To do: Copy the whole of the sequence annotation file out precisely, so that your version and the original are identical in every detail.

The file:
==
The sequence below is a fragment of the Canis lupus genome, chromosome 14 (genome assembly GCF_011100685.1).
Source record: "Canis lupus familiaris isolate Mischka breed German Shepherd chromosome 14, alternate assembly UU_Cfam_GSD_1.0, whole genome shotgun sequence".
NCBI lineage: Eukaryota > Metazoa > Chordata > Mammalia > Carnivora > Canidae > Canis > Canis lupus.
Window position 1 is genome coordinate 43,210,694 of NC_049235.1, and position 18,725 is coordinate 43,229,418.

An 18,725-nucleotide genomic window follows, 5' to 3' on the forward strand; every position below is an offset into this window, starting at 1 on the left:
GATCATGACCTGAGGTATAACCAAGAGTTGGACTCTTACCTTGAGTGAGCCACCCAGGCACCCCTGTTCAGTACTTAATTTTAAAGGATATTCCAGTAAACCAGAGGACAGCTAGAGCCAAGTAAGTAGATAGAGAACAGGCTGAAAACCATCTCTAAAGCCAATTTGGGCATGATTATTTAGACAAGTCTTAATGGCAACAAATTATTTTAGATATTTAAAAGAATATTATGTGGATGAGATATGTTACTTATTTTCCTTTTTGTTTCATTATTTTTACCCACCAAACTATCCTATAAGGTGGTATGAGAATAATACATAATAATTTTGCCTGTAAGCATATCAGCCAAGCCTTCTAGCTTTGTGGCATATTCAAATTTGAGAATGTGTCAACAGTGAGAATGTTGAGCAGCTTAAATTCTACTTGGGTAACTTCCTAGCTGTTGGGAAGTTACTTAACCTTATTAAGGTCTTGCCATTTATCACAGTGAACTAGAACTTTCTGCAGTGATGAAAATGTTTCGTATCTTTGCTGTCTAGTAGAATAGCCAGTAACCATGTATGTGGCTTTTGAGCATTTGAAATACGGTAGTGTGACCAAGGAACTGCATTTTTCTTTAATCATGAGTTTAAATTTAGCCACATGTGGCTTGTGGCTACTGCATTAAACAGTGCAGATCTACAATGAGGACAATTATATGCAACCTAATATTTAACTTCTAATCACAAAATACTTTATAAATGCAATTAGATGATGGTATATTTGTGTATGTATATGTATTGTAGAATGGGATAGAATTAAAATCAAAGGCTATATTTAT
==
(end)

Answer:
The sequence below is a fragment of the Canis lupus genome, chromosome 14 (genome assembly GCF_011100685.1).
Source record: "Canis lupus familiaris isolate Mischka breed German Shepherd chromosome 14, alternate assembly UU_Cfam_GSD_1.0, whole genome shotgun sequence".
NCBI lineage: Eukaryota > Metazoa > Chordata > Mammalia > Carnivora > Canidae > Canis > Canis lupus.
Window position 1 is genome coordinate 43,210,694 of NC_049235.1, and position 18,725 is coordinate 43,229,418.

An 18,725-nucleotide genomic window follows, 5' to 3' on the forward strand; every position below is an offset into this window, starting at 1 on the left:
GATCATGACCTGAGGTATAACCAAGAGTTGGACTCTTACCTTGAGTGAGCCACCCAGGCACCCCTGTTCAGTACTTAATTTTAAAGGATATTCCAGTAAACCAGAGGACAGCTAGAGCCAAGTAAGTAGATAGAGAACAGGCTGAAAACCATCTCTAAAGCCAATTTGGGCATGATTATTTAGACAAGTCTTAATGGCAACAAATTATTTTAGATATTTAAAAGAATATTATGTGGATGAGATATGTTACTTATTTTCCTTTTTGTTTCATTATTTTTACCCACCAAACTATCCTATAAGGTGGTATGAGAATAATACATAATAATTTTGCCTGTAAGCATATCAGCCAAGCCTTCTAGCTTTGTGGCATATTCAAATTTGAGAATGTGTCAACAGTGAGAATGTTGAGCAGCTTAAATTCTACTTGGGTAACTTCCTAGCTGTTGGGAAGTTACTTAACCTTATTAAGGTCTTGCCATTTATCACAGTGAACTAGAACTTTCTGCAGTGATGAAAATGTTTCGTATCTTTGCTGTCTAGTAGAATAGCCAGTAACCATGTATGTGGCTTTTGAGCATTTGAAATACGGTAGTGTGACCAAGGAACTGCATTTTTCTTTAATCATGAGTTTAAATTTAGCCACATGTGGCTTGTGGCTACTGCATTAAACAGTGCAGATCTACAATGAGGACAATTATATGCAACCTAATATTTAACTTCTAATCACAAAATACTTTATAAATGCAATTAGATGATGGTATATTTGTGTATGTATATGTATTGTAGAATGGGATAGAATTAAAATCAAAGGCTATATTTAT